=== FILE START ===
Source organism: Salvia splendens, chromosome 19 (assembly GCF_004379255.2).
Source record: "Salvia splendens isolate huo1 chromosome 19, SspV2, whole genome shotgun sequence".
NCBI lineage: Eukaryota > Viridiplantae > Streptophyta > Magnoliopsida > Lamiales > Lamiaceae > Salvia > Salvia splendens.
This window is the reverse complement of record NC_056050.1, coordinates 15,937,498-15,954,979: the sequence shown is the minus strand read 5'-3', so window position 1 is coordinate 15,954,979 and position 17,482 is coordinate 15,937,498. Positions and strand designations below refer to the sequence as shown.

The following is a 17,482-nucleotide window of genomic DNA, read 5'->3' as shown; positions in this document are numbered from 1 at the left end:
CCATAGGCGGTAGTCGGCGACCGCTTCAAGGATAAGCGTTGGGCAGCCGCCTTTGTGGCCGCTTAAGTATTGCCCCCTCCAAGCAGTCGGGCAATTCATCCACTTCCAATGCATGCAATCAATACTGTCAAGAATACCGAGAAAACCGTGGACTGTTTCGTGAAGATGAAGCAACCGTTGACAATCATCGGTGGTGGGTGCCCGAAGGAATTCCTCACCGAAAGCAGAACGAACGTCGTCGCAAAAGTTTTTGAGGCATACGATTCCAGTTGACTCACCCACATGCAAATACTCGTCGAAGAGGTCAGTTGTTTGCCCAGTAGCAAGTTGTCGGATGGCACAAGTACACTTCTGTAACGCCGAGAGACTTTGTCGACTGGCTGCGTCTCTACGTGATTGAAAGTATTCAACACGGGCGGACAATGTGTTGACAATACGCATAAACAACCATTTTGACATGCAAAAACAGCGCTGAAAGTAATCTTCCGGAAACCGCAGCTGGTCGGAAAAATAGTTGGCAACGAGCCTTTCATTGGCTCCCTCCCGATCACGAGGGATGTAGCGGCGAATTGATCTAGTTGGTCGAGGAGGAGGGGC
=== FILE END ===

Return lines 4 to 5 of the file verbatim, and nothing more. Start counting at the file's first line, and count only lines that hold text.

This window is the reverse complement of record NC_056050.1, coordinates 15,937,498-15,954,979: the sequence shown is the minus strand read 5'-3', so window position 1 is coordinate 15,954,979 and position 17,482 is coordinate 15,937,498. Positions and strand designations below refer to the sequence as shown.

The following is a 17,482-nucleotide window of genomic DNA, read 5'->3' as shown; positions in this document are numbered from 1 at the left end: